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Suppose we have a photon with energy less than the necessary to excited the hydrogen atom from ground state to first excited state. Now suppose we make this photon to incise into a hydrogen atom in the ground state, does this mean that cross section for absorption of the photon is zero?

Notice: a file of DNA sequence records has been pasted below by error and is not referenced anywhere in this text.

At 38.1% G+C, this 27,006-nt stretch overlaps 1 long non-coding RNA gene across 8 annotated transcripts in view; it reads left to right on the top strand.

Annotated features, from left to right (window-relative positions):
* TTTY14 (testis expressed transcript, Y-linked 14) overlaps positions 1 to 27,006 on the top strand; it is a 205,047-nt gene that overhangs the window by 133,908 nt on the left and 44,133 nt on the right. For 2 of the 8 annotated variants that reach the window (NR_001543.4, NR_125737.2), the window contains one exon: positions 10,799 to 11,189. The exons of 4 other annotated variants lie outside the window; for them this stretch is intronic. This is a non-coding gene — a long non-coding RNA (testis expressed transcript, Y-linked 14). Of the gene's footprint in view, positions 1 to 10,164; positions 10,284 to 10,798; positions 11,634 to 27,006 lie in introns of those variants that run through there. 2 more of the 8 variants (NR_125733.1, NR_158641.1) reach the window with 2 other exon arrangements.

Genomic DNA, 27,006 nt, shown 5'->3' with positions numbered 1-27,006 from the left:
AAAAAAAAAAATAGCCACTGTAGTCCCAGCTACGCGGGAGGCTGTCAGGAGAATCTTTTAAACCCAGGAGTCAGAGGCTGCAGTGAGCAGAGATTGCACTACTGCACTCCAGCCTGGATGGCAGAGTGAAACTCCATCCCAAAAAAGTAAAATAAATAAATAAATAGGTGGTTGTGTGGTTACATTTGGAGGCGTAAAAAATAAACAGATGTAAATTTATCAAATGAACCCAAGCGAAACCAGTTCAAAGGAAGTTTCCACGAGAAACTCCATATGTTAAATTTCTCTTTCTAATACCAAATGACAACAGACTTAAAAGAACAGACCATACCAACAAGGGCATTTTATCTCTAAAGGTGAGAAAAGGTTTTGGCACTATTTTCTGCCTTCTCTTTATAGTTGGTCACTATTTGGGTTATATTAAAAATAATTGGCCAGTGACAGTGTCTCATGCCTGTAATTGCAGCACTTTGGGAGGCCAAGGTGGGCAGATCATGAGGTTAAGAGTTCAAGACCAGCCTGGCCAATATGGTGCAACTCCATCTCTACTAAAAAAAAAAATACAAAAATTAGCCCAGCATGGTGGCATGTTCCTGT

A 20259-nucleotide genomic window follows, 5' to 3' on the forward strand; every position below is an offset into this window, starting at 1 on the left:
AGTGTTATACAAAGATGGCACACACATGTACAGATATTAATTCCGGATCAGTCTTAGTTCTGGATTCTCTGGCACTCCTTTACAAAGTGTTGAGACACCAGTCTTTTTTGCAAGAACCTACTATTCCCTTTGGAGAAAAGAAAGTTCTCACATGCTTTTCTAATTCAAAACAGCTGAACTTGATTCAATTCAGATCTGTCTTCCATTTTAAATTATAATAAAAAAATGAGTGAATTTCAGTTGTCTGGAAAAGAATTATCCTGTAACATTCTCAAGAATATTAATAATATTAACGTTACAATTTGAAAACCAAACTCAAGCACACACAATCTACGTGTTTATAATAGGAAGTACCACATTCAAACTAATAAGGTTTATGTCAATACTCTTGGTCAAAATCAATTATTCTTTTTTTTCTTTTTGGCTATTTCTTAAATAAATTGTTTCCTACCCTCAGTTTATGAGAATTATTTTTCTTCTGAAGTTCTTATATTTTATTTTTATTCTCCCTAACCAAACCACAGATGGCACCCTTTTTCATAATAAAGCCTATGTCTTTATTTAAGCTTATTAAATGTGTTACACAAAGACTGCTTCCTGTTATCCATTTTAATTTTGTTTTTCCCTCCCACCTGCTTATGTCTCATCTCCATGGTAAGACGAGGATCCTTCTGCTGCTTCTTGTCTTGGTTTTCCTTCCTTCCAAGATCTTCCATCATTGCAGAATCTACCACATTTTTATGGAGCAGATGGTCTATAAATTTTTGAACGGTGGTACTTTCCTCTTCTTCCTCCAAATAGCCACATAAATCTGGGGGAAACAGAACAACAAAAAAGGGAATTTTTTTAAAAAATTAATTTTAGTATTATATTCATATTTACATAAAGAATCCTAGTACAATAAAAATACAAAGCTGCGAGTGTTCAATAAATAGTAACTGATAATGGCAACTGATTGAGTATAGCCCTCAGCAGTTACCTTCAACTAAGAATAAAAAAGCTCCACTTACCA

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It means that the cross-section would be very small. Technically, it would not be zero for at least two reasons - one is that all transitions have a width that means that the probability just gets smaller and smaller the further away from the resonant energy you are, but it is not actually zero. Secondly it is possible for the photon to interact with the bound electron/proton system as if it were a classical oscillator - this is known as Rayleigh scattering. The photon is not absorbed, it is elastically scattered. However, the cross-section for Rayleigh scattering is very small compared with the cross-section for resonant absorption of a photon of the right energy, and it decreases as frequency to the 4th power.

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